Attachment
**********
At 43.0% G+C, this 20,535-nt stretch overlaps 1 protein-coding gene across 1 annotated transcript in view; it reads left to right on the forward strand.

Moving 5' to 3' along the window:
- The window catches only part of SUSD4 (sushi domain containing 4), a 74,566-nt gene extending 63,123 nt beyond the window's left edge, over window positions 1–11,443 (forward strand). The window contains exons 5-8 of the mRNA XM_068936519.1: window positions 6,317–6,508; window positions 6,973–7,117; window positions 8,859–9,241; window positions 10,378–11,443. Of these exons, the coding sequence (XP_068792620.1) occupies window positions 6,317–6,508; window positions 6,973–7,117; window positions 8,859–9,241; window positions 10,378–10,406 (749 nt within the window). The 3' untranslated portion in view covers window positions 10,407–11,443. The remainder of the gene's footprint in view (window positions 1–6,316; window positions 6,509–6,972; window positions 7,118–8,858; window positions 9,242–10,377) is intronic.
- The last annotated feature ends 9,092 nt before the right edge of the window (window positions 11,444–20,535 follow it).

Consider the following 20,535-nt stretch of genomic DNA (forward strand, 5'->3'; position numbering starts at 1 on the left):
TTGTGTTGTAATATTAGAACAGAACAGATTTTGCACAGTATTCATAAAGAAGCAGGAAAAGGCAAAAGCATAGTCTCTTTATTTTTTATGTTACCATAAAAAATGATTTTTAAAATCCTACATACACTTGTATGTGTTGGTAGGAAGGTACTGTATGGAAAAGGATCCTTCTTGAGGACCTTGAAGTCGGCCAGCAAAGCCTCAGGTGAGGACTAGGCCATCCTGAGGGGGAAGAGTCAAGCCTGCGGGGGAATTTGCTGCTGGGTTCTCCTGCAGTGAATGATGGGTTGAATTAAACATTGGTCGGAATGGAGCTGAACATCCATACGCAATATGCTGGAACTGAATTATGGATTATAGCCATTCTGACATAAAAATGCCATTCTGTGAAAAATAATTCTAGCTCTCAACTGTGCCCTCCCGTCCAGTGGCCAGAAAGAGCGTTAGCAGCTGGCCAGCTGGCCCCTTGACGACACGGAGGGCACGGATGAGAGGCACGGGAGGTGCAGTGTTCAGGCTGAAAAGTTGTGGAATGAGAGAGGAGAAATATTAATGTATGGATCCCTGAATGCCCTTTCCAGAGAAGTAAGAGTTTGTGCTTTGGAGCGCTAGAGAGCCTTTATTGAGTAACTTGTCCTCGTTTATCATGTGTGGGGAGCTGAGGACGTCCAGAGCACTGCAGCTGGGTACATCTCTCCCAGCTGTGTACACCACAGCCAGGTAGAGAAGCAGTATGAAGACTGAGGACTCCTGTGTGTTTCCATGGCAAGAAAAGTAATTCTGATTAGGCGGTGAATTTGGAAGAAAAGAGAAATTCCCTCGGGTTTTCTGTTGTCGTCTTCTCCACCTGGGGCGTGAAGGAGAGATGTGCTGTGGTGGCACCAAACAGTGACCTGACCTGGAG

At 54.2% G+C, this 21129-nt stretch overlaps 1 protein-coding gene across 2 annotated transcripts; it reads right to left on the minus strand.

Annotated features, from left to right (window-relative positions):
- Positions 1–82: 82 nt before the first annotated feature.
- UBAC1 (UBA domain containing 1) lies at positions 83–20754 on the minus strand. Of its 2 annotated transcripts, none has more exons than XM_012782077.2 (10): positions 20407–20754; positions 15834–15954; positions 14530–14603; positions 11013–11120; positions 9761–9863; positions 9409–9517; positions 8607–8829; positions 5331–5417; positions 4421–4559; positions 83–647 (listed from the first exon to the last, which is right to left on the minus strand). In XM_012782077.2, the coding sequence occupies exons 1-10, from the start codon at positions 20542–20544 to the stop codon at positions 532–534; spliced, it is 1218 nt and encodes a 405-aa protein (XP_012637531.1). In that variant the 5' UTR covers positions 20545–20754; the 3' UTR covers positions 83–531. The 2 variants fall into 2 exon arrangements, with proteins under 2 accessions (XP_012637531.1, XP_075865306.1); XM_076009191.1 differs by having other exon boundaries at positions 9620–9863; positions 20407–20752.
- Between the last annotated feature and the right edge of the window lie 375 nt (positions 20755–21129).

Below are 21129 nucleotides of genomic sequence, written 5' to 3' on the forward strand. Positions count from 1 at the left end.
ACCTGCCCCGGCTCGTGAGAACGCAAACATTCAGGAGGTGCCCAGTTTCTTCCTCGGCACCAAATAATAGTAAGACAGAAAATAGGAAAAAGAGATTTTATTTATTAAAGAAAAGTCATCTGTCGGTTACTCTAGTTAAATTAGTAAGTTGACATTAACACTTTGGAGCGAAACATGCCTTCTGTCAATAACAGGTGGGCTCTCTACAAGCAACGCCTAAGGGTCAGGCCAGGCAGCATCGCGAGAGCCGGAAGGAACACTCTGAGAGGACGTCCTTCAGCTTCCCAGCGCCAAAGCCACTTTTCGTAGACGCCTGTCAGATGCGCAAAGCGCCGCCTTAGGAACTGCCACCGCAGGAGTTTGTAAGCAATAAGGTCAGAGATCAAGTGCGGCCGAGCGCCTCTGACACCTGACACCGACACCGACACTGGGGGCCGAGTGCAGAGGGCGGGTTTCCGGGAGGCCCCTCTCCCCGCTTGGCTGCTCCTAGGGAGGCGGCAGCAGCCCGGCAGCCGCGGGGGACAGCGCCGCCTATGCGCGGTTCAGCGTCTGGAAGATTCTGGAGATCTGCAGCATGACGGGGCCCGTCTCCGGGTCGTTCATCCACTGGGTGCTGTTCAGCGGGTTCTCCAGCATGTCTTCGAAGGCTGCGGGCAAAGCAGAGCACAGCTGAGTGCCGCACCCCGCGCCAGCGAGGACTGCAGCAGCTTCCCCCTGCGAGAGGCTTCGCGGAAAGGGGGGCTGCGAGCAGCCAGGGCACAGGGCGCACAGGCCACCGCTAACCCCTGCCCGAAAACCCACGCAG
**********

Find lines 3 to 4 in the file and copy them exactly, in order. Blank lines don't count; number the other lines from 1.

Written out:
- The window catches only part of SUSD4 (sushi domain containing 4), a 74,566-nt gene extending 63,123 nt beyond the window's left edge, over window positions 1–11,443 (forward strand). The window contains exons 5-8 of the mRNA XM_068936519.1: window positions 6,317–6,508; window positions 6,973–7,117; window positions 8,859–9,241; window positions 10,378–11,443. Of these exons, the coding sequence (XP_068792620.1) occupies window positions 6,317–6,508; window positions 6,973–7,117; window positions 8,859–9,241; window positions 10,378–10,406 (749 nt within the window). The 3' untranslated portion in view covers window positions 10,407–11,443. The remainder of the gene's footprint in view (window positions 1–6,316; window positions 6,509–6,972; window positions 7,118–8,858; window positions 9,242–10,377) is intronic.
- The last annotated feature ends 9,092 nt before the right edge of the window (window positions 11,444–20,535 follow it).